Patrick Hayes, PhD, Redemptorist Archives of the Baltimore Province, CatholicBooksReview.org
Congar's True and False Reform in the Church, although now six decades old, is perhaps even more relevant for the life of the church today than it was when he first penned it. This volume reflects the singular virtues of Congar, his fidelity to the Great Tradition, his generous ecumenical spirit, and his commitment to authentic ecclesial reform as a manifestation of the work of the Holy Spirit. This elegant yet precise translation by Paul Philibert makes widely accessible what is, perhaps, Congar's most important work.
Richard R. Gaillardetz, PhD
Murray/Bacik Professor of Catholic Studies
The University of Toledo
The large themes that Congar took up decades ago remain relevant. Theologians, clergy and parish study groups will benefit from a careful reading of True and False Reform.... If it revitalises among anglophone Catholics a prophetic stewardship of the Church's tradition and development, the Englishing of Congar's thought will make an important contribution to the life of the Church.
A pioneering masterpiece which set the stage for reform in the Catholic church.
Next to its value for actual pastoral theology and practice, this translation is noteworthy for making available to an English-speaking audience a work of Congar that is crucial in understanding not only his ecclesiology, but also his perspective on ecumenism and Tradition.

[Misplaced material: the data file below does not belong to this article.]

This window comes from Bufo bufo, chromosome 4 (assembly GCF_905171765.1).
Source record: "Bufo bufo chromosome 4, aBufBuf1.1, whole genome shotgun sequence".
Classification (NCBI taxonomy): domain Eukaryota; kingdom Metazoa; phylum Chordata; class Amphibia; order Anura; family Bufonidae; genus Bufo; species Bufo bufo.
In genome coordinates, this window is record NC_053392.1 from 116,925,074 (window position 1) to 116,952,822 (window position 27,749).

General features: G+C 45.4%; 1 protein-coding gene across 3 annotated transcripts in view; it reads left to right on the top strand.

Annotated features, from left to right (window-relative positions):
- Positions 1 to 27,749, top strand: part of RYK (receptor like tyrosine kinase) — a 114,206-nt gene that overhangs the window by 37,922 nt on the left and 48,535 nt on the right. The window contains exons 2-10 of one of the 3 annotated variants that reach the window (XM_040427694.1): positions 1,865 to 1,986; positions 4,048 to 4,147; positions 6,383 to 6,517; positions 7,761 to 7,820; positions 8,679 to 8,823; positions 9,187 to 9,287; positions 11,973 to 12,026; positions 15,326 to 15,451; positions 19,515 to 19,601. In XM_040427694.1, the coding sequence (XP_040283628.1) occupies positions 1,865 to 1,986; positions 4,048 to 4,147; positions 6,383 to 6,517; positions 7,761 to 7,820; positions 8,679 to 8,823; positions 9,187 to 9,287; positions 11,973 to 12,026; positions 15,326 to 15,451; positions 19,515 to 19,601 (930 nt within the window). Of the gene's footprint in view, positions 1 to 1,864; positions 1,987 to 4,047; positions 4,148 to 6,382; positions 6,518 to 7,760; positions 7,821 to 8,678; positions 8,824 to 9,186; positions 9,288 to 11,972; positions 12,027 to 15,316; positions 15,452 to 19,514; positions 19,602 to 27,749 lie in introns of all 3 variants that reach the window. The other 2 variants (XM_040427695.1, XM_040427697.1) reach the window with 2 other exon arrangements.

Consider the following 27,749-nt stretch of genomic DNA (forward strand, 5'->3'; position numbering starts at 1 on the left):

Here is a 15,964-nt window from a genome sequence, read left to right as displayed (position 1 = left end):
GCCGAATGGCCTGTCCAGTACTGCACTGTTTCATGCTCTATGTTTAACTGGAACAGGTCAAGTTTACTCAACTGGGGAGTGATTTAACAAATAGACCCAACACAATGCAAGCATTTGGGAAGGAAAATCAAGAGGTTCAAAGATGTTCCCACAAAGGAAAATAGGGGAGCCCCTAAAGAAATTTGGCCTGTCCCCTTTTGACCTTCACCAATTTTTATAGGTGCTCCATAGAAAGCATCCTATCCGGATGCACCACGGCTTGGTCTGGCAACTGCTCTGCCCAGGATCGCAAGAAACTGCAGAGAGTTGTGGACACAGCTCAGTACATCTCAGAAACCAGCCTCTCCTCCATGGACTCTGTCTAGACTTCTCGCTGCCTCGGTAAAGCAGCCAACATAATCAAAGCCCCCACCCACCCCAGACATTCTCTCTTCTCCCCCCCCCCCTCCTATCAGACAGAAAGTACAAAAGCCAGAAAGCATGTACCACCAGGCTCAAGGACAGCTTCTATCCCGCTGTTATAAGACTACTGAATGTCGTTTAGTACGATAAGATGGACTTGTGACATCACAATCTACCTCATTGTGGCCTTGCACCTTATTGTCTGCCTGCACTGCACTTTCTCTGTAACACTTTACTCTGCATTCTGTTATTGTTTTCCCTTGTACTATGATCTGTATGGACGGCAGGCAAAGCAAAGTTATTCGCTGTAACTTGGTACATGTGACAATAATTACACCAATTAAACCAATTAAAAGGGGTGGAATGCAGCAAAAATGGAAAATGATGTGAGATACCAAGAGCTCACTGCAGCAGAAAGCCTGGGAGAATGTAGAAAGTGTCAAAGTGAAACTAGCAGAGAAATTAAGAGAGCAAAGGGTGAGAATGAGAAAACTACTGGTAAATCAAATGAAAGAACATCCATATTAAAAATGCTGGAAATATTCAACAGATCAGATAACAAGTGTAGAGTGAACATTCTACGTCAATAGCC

Ephemerides Theologicae Lovanienses
This work should be essential reading in systematic, pastoral, moral, and historical theology modules at undergraduate and graduate levels. Paul Philibert and Liturgical Press are deserving of the highest praise for this timely publication.
Mater Dei Institute, Dublin City University
True and False Reform in the Church is one of the most important books in the history of theology in the twentieth century. Fifty years after the opening of Vatican II, the publication of this translation is not just an act of remembrance, but of hope.
Massimo Faggioli, University of Saint Thomas, Author of True Reform
Yves Congar's book, first published in 1950, gave Roman Catholics permission to view the Protestant Reformers positively and to speak of Reform in their own Church. Today, after fifty years of post-conciliar renewal and recent years of scandals and repression, this book still offers a theology of authenticity, holiness, and honesty in the Church. Its pages hold insights on how the Christian community can pass beyond introverted structures to ecclesial forms of life and ministry.
Thomas F. O'Meara, OP
Warren Professor Emeritus
University of Notre Dame
What a delight to have this readable translation of Congar's classic work on reform of the Church's life, worship, and mission! Originally published in 1950, the book must today be given an important role in any satisfactory account of the movements that prepared and then affected the Second Vatican Council.
Jared Wicks, SJ, The Living Church